I didn’t watch the pre-race. I didn’t get to see Senna looking so unbelievably sad, but I do remember hearing the initial sadness in Murray Walker’s voice, which soon dissipated as he settled into the event to do his job. I saw the 5-minute warning, the 1-minute warning, the parade lap, and I saw the green light.
Then I saw Lamy and Lehto smash together, I saw them instantly out of their cars and knew they were fine. When Jonathan Palmer told us how a tire had gone into the crowd it was downplayed (and talked over) by Murray Walker, and it seemed a long time before we knew how serious it had been, with nine injured spectators.
The safety car period seemed to last forever. It really did. I don’t think it helped having a particularly slow road car pacing the field.
Then the race restarted, and Senna crashed, I again expected him to get out. When Jonathan Palmer said that he saw Senna’s head move I genuinely thought he would be OK, then I saw that his blue and white racing suit was red, is that blood? Is that blood? I realized that the way his head was twitching could be him dying.
The medical team arrived after what seemed like a really long time. They rushed around, opened packages, removed his helmet and then lifted what looked to be a dead-weight body out of the car. I started to get that same feeling of guilt, mixed with a big knot in my stomach. Am I watching this again?
I didn’t think he was going to survive at this point. They continued to work on him for what seemed like hours, so I hoped, but as time went on it became less and less likely in my mind. Then they kept lifting and moving him, by the time they began to lift him to put him in the Helicopter, you could see pools of blood everywhere he had been laid. It was grizzly. But as soon as the helicopter took off, they felt it was the right time to start showing replays of the crash.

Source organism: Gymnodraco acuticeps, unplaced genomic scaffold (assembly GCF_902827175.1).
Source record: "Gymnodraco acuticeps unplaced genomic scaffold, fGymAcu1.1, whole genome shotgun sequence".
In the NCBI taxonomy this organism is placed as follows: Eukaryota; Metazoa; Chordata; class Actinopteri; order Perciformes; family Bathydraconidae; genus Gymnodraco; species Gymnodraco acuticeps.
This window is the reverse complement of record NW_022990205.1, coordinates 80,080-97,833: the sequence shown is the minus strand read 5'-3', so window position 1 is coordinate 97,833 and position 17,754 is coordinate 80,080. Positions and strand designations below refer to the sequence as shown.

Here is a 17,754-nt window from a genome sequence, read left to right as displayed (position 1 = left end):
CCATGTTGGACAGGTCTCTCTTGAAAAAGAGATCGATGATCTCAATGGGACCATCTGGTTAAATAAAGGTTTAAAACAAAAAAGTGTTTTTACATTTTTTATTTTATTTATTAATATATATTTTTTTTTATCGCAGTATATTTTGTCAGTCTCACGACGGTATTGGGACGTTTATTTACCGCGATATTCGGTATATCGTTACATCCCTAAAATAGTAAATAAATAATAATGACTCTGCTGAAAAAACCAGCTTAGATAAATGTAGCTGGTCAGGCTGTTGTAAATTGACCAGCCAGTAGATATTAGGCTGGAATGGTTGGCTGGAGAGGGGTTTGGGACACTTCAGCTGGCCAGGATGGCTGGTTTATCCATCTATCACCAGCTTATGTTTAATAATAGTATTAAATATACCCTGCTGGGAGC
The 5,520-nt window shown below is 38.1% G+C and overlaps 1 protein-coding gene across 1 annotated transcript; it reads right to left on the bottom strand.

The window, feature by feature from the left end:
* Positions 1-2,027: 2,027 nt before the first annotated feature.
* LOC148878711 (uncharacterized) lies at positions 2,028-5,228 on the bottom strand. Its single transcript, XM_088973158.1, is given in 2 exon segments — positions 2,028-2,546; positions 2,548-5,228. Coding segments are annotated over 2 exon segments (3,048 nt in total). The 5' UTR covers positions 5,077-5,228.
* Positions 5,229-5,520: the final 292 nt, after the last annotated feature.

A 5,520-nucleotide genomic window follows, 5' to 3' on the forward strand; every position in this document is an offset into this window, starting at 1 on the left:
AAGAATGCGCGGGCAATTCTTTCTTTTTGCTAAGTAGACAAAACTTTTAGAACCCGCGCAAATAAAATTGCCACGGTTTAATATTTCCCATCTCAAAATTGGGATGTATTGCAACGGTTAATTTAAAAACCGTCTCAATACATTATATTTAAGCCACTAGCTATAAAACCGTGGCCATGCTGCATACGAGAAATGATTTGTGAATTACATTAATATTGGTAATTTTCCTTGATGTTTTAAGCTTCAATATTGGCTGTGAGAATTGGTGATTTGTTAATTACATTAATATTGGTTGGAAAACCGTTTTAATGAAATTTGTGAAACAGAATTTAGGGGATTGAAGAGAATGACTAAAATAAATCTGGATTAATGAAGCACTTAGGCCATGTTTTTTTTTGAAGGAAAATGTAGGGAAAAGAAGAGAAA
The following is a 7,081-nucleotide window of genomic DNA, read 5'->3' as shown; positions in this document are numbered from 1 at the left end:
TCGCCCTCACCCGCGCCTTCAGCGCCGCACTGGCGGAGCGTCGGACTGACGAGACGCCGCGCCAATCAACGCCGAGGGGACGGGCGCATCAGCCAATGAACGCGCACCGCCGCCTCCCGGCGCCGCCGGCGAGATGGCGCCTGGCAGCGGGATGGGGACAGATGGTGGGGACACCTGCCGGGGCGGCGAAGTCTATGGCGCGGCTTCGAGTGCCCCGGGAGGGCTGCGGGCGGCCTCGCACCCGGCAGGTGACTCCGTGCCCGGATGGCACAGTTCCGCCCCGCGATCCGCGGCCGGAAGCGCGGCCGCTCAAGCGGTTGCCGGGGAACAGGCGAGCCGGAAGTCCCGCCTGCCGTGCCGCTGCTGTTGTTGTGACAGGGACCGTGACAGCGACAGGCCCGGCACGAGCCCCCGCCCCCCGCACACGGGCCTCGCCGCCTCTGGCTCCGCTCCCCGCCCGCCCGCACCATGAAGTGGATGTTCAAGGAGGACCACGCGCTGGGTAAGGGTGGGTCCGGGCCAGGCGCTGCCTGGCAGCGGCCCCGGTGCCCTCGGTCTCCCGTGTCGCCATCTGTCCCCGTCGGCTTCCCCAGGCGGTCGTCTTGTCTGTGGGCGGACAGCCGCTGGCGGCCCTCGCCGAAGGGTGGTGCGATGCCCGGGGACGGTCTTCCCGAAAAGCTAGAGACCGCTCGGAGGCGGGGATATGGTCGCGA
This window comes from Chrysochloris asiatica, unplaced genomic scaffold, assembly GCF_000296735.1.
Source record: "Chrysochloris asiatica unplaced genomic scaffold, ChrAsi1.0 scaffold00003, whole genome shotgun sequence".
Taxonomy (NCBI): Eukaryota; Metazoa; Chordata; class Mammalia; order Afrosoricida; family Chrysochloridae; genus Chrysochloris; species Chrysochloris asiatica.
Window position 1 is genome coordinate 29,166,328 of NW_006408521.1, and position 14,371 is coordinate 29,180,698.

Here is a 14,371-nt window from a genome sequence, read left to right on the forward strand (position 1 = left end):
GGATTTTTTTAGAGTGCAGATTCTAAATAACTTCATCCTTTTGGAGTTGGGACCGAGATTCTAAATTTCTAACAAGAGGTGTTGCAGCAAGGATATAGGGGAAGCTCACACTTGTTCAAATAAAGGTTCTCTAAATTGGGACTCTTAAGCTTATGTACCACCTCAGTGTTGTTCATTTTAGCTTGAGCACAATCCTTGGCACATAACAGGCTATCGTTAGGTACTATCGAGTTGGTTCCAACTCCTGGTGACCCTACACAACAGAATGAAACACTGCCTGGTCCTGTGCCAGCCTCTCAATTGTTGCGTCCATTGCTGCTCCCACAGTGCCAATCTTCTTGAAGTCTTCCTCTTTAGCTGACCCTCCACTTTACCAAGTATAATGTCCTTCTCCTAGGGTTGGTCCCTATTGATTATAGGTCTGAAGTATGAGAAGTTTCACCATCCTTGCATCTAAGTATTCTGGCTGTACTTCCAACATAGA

As always in the history of Formula One, the race went on, but not without more problems, as a loose wheel on a later pit stop flew through the team personnel in the pits, with more injuries.
We all suspected, knew, that he had died. The evening news finally confirmed it.
With my thoughts formed by Murray Walker, that this is and always will be a dangerous sport – and that this may have just been a series of tragic events – I watched the next race. Karl Wendlinger crashed in practice, putting him in a coma for three weeks.
It started to seem like F1 was cursed. The replacement for Roland Ratzenberger crashed heavily and broke his foot.
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It took a while for me to accept the sport again. It was helped, of course, by a close title battle as things finished in 1994, but really this doesn’t just seem like a series of unfortunate events. I’m glad the drivers did something about it, but many (including me) think that the last real F1 car died with Senna. I didn’t believe we would ever see a truly legendary car ever again, and I don’t believe we have. It is for this reason that I really enjoy the historic cars in F1, death traps though they were. I enjoy the innovation and the evolution that pushed the sport forward.
I don’t feel guilty anymore when I see a crash, but I do get that feeling in my stomach, and I did fall out of love with Formula One when Michael Schumacher began to dominate with Ferrari. 1994 feels so long ago, but I do really enjoy thinking about the history of the sport, and Imola was a part of that.
The cars looked very unstable that weekend. They were all running extremely low downforce and Schumacher, with his little V8 engine, was having to push hard. He wrote in his book that he knew he couldn’t beat Senna around that track, so he was going to try to push him into a mistake, and when Senna crashed, Schumacher felt guilty. I can’t imagine how he coped with that, but I think we got an insight during this post-race interview, from the 2000 race at Monza:
I often see people saying that it’s wrong or that it’s a shame Senna’s death is mentioned and Roland’s is forgotten. It isn’t forgotten. Roland was new to the sport, had touched less people. His death or his life is no less important. People just react, in death, to the way that person touched them. People die every day and I don’t mention them, but I remember Roland and Senna, every year and only because of how they affected my life. People aren’t being unfair, they’re being true.
I feel like there is so much more to say in this post, but I’m not going to continue. In the end, the first half of the 1994 season and all it’s tragedy morphed together for me. Imola, Monaco and Spain were just one very long weekend that I’m never going to be able to forget.
Tim is British and lives in the United States with his wife and kids.
He works for software developers Image Space Inc. and Studio 397 on their racing simulations, and is a fan of Gaming, Motorsports, and photography.